The long-awaited Clearwire IPO is around the corner, as the WiMAX pioneer finalizes its plans to offer up to 23 million shares at $23 to $27 each, bringing the company more than $600 million--about $100 million more than the company's initial expectations. The funds raised in the IPO will more than make up for the $300 million Clearwire spent in February, for an additional swath of WiMAX-suitable spectrum from AT&T. The IPO will also affect the company's equity distribution: Last year, Intel, Motorola and other shareholders had invested $1.1 billion in Clearwire. The IPO means that Intel and McCaw will control 77 percent of the company after the IPO, down from the current 84 percent.
Clearwire intends to make its money in mobile WiMAX. "The real opportunity will be with mobile WiMAX. DSL and cable will continue to dominate fixed broadband," says Dan Locke, an analyst with Pyramid Research. Making money in mobile WiMAX, however, will not be easy in the short run. Pyramid Research points out, for example, that Clearwire has not yet begun to build a mobile WiMAX network and that the rate of growth of its subscriber base may be relatively slow: Pyramid expects that only 5.1 million people will be using mobile WiMAX worldwide by 2010. Note that at the end of 2006, Clearwire had 206,200 fixed WiMAX customers and it expects to have as many as 400,000 subscribers worldwide by the end of this year. Moreover, in 2006, Clearwire had about $100 million in sales, but about one-third of its revenues came from network equipment, a business it sold to Motorola last summer. That means that future revenues for Clearwire will depend even more on money from WiMAX subscribers.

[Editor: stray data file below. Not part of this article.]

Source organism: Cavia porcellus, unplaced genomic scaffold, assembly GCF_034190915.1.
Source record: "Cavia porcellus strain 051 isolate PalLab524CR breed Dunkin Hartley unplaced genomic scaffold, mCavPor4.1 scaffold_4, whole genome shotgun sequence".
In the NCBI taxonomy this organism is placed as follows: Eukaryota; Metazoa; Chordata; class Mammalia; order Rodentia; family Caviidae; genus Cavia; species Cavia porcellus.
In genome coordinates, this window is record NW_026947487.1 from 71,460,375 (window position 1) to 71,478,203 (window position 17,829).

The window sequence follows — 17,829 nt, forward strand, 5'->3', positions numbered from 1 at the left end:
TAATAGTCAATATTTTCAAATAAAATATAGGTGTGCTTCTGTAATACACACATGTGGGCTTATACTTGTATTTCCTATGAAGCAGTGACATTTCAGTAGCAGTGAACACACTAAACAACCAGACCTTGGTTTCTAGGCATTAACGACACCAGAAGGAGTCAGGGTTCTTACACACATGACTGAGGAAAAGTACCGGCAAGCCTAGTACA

The company has deep pockets, but its losses--so far, and projected--are not trivial: Clearwire had $284 million in losses in 2006, and the company expects to burn through $800 million this year. The company anticipates remaining in the red for at least the next five years, and it has amassed $756 million in long-term debt.